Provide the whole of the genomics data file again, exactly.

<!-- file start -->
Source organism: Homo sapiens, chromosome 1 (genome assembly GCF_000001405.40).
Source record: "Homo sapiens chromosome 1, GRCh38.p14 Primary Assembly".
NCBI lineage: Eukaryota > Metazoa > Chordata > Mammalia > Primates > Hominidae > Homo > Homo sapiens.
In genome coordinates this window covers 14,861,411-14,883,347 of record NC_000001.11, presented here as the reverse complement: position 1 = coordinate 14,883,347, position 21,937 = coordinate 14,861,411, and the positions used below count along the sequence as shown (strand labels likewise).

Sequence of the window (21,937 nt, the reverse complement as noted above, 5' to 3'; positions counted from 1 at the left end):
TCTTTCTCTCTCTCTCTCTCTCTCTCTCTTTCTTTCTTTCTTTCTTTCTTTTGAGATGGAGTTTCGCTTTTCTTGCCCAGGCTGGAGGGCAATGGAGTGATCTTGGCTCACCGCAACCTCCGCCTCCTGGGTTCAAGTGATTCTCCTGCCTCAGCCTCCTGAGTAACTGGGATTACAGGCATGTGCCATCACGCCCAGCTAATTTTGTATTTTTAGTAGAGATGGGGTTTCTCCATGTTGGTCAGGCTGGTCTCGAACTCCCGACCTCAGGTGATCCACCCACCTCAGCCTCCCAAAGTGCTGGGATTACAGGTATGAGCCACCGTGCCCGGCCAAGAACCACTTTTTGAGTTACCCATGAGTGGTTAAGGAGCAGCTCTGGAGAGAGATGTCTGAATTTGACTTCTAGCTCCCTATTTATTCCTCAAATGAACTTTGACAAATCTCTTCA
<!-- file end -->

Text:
Source organism: Homo sapiens, chromosome 1 (genome assembly GCF_000001405.40).
Source record: "Homo sapiens chromosome 1, GRCh38.p14 Primary Assembly".
NCBI lineage: Eukaryota > Metazoa > Chordata > Mammalia > Primates > Hominidae > Homo > Homo sapiens.
In genome coordinates this window covers 14,861,411-14,883,347 of record NC_000001.11, presented here as the reverse complement: position 1 = coordinate 14,883,347, position 21,937 = coordinate 14,861,411, and the positions used below count along the sequence as shown (strand labels likewise).

Sequence of the window (21,937 nt, the reverse complement as noted above, 5' to 3'; positions counted from 1 at the left end):
TCTTTCTCTCTCTCTCTCTCTCTCTCTCTTTCTTTCTTTCTTTCTTTCTTTTGAGATGGAGTTTCGCTTTTCTTGCCCAGGCTGGAGGGCAATGGAGTGATCTTGGCTCACCGCAACCTCCGCCTCCTGGGTTCAAGTGATTCTCCTGCCTCAGCCTCCTGAGTAACTGGGATTACAGGCATGTGCCATCACGCCCAGCTAATTTTGTATTTTTAGTAGAGATGGGGTTTCTCCATGTTGGTCAGGCTGGTCTCGAACTCCCGACCTCAGGTGATCCACCCACCTCAGCCTCCCAAAGTGCTGGGATTACAGGTATGAGCCACCGTGCCCGGCCAAGAACCACTTTTTGAGTTACCCATGAGTGGTTAAGGAGCAGCTCTGGAGAGAGATGTCTGAATTTGACTTCTAGCTCCCTATTTATTCCTCAAATGAACTTTGACAAATCTCTTCA